growth. From about a hundred members, the club
has grown significantly to 812 members (June
2013) in just a couple of years.
– We have managed to get an office. That is
solely because we have been able to structure the
activities with the help from Pandox. With that help,
we have been able to organise everything properly.
How does it feel seeing the organisation growing?
– It feels like we are on our way to succeeding.
With Pandox’ help, we are about to realise my
dream which started from scratch 20 years ago.
It feels fantastic.
The conversation comes to an end. As a leader,
Julius is constantly on the move.
– We went to Liseberg yesterday. It was a huge
experience for the children. Tomorrow we are taking
the boat (Paddan). They are all gaining an experience here that they will carry with them for the rest
of their lives.
Pandox Youth Handball Movement. In November 2011, Pandox established a project called
Pandox Youth Handball Movement in cooperation
with the Kenyan handball association Mount
Kenya Sports Group in the town of Nyeri. The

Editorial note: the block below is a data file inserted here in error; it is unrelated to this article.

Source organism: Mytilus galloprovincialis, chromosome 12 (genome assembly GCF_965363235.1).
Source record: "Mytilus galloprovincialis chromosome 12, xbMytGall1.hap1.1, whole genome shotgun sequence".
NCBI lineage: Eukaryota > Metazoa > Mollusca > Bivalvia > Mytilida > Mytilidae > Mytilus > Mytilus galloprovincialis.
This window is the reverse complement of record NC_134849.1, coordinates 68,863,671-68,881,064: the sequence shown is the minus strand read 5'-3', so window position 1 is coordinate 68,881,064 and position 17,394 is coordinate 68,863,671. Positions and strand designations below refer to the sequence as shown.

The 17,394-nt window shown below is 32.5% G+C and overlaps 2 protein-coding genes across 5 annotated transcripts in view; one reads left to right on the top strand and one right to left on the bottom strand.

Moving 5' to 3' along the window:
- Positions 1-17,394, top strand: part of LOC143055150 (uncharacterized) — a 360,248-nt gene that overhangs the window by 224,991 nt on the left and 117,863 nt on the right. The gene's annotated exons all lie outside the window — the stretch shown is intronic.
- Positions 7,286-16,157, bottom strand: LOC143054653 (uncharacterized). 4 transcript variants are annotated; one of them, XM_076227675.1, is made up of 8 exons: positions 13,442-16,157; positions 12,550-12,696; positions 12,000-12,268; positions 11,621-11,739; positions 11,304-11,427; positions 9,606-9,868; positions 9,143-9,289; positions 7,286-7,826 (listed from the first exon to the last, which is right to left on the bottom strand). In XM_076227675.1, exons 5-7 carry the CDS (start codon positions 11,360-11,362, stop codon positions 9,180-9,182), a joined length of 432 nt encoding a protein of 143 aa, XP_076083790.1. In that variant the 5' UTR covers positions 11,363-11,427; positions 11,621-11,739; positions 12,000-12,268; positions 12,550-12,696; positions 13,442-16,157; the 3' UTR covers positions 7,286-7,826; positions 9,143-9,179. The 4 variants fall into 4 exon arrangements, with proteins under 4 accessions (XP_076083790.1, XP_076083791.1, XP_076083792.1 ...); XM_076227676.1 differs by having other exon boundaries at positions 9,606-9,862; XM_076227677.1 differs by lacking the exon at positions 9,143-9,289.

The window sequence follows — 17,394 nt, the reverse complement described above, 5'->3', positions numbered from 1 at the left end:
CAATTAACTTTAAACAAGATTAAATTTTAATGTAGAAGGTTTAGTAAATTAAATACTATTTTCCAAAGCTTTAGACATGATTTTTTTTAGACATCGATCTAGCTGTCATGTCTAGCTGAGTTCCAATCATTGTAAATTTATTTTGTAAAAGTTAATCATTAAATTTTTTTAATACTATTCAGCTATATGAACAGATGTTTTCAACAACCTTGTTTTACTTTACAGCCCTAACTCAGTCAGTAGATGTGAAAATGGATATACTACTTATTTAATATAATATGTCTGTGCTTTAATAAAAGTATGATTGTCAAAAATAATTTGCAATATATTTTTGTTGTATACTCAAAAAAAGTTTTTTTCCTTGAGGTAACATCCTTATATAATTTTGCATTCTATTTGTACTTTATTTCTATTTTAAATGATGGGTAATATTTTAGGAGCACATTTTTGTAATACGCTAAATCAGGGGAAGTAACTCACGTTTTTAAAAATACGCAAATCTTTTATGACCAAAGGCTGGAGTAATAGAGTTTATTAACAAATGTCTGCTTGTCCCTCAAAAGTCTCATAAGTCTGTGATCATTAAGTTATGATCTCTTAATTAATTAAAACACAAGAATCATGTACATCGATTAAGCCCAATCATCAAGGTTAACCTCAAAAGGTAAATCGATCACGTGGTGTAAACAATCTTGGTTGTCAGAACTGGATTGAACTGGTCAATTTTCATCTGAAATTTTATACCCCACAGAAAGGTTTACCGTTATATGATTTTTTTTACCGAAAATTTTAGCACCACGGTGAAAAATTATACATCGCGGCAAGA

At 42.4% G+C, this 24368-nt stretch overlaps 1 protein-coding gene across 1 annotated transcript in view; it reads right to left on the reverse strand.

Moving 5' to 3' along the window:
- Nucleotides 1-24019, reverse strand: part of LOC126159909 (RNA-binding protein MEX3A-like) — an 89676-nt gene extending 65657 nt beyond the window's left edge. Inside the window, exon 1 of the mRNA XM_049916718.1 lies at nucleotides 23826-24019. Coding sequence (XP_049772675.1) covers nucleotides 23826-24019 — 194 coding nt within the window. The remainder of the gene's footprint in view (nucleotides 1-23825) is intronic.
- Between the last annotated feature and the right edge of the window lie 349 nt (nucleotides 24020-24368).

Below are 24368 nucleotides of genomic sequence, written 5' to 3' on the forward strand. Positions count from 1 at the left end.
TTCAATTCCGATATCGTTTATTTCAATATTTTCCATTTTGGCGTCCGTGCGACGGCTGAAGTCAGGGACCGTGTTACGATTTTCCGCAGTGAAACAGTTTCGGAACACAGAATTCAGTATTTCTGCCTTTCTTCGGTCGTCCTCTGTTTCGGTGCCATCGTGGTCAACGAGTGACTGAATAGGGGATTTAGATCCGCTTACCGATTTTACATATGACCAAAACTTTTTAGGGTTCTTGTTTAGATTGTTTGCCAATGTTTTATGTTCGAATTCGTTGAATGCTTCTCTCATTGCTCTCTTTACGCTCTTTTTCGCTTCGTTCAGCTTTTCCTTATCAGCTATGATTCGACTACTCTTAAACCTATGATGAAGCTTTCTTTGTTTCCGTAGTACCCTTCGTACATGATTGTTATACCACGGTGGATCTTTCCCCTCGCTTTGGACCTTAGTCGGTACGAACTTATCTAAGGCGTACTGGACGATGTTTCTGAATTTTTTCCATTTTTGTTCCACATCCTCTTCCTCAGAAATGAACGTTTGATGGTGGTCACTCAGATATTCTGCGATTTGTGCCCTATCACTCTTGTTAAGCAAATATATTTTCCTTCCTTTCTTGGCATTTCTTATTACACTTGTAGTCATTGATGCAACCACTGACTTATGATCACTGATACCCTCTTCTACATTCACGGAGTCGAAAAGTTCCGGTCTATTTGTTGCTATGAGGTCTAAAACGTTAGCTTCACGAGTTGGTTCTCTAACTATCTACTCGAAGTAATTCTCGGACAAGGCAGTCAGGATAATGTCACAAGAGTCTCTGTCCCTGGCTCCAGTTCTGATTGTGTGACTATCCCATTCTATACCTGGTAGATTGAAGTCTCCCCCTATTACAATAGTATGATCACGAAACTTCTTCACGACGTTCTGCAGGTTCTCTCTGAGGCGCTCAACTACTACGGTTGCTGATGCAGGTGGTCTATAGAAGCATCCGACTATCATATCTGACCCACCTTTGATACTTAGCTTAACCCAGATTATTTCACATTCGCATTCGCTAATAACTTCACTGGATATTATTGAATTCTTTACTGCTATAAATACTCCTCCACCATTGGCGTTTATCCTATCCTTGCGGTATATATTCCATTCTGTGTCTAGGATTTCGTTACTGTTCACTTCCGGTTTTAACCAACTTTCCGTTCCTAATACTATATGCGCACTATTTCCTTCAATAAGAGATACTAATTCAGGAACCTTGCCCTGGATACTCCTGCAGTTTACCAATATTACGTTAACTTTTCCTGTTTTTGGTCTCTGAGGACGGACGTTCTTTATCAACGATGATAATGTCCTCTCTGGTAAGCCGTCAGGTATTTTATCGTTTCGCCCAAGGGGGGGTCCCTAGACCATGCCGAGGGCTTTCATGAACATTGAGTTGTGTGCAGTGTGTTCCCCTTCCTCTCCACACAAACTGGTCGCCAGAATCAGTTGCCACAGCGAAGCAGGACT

overall objective is that the cooperation agreement
shall provide young people with purposeful leisuretime, educational and training support, information
and advice regarding healthcare and other items,
as well as the possibility to carry out further social
projects around the town of Nyeri.
For further information regarding the project,
please go to www.msgkenya.com or
Do you know that:
Disturbing noise – is the no 1 nuisance
for hotel guests
TravelNews reports on an analysis of online guest reviews for over 5600 hotels in 20 famous
tourist destinations carried out by rating analysis company ReviewPro. In 19 of the 20 tourist
destinations that were analysed, hotel guests’ biggest complaint concerns noise. Hotel elevators is the second most frequent complaint, followed by smells. Negative references to airconditioning and heating systems are also near the top of the list, receiving twice as many
negative mentions as complaints related to internet issues.
hotel” is the
Burj Al Arab,
The luxury hotel opened in
1999 and was, at the time,
the tallest freestanding hotel
with its 321 meters. Using a
clever marketing strategy, it
was launched as “the world’s
first seven star hotel”. However, the true classification
is 5 Star Deluxe. The hotel
doesn’t have any ordinary
rooms but comprises 202
suites of which the smallest
measures 169 square meters
with the largest covering
780 square meters. The hotel
is one of the world’s most
expensive and a night will set
you back between 500 and
15,000 US dollars.
…the World’s oldest hotel –
has been in business for 1,300 years